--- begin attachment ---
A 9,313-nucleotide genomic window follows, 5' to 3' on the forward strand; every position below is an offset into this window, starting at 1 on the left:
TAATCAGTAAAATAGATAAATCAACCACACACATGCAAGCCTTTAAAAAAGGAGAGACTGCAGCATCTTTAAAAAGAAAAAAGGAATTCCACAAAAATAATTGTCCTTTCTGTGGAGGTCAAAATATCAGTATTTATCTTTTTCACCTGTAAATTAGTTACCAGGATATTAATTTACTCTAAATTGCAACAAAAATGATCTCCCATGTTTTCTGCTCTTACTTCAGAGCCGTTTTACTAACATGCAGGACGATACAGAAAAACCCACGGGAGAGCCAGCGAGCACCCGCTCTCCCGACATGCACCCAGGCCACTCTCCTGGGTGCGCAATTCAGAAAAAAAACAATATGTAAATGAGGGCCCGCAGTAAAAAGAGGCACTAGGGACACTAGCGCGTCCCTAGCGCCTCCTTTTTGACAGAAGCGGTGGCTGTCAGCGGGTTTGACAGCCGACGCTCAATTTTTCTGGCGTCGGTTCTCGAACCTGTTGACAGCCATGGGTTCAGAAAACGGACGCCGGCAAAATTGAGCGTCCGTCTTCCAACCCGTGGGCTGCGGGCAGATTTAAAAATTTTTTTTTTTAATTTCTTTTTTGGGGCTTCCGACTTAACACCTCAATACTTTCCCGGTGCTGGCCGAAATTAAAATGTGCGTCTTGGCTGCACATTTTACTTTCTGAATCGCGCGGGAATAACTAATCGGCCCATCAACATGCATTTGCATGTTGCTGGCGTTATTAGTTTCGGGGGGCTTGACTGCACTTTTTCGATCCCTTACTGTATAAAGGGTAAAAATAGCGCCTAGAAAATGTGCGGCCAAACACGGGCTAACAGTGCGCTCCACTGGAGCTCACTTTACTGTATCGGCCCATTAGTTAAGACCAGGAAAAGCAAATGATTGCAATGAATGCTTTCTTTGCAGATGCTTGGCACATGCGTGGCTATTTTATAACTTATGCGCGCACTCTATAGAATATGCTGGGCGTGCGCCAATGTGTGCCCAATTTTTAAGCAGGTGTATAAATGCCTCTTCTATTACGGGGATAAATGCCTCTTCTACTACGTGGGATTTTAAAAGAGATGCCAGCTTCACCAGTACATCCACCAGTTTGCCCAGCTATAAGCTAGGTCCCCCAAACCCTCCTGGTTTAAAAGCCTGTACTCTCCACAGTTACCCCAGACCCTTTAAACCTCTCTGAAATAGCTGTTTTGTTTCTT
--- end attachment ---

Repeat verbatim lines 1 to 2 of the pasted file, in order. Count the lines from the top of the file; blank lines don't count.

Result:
A 9,313-nucleotide genomic window follows, 5' to 3' on the forward strand; every position below is an offset into this window, starting at 1 on the left:
TAATCAGTAAAATAGATAAATCAACCACACACATGCAAGCCTTTAAAAAAGGAGAGACTGCAGCATCTTTAAAAAGAAAAAAGGAATTCCACAAAAATAATTGTCCTTTCTGTGGAGGTCAAAATATCAGTATTTATCTTTTTCACCTGTAAATTAGTTACCAGGATATTAATTTACTCTAAATTGCAACAAAAATGATCTCCCATGTTTTCTGCTCTTACTTCAGAGCCGTTTTACTAACATGCAGGACGATACAGAAAAACCCACGGGAGAGCCAGCGAGCACCCGCTCTCCCGACATGCACCCAGGCCACTCTCCTGGGTGCGCAATTCAGAAAAAAAACAATATGTAAATGAGGGCCCGCAGTAAAAAGAGGCACTAGGGACACTAGCGCGTCCCTAGCGCCTCCTTTTTGACAGAAGCGGTGGCTGTCAGCGGGTTTGACAGCCGACGCTCAATTTTTCTGGCGTCGGTTCTCGAACCTGTTGACAGCCATGGGTTCAGAAAACGGACGCCGGCAAAATTGAGCGTCCGTCTTCCAACCCGTGGGCTGCGGGCAGATTTAAAAATTTTTTTTTTTAATTTCTTTTTTGGGGCTTCCGACTTAACACCTCAATACTTTCCCGGTGCTGGCCGAAATTAAAATGTGCGTCTTGGCTGCACATTTTACTTTCTGAATCGCGCGGGAATAACTAATCGGCCCATCAACATGCATTTGCATGTTGCTGGCGTTATTAGTTTCGGGGGGCTTGACTGCACTTTTTCGATCCCTTACTGTATAAAGGGTAAAAATAGCGCCTAGAAAATGTGCGGCCAAACACGGGCTAACAGTGCGCTCCACTGGAGCTCACTTTACTGTATCGGCCCATTAGTTAAGACCAGGAAAAGCAAATGATTGCAATGAATGCTTTCTTTGCAGATGCTTGGCACATGCGTGGCTATTTTATAACTTATGCGCGCACTCTATAGAATATGCTGGGCGTGCGCCAATGTGTGCCCAATTTTTAAGCAGGTGTATAAATGCCTCTTCTATTACGGGGATAAATGCCTCTTCTACTACGTGGGATTTTAAAAGAGATGCCAGCTTCACCAGTACATCCACCAGTTTGCCCAGCTATAAGCTAGGTCCCCCAAACCCTCCTGGTTTAAAAGCCTGTACTCTCCACAGTTACCCCAGACCCTTTAAACCTCTCTGAAATAGCTGTTTTGTTTCTT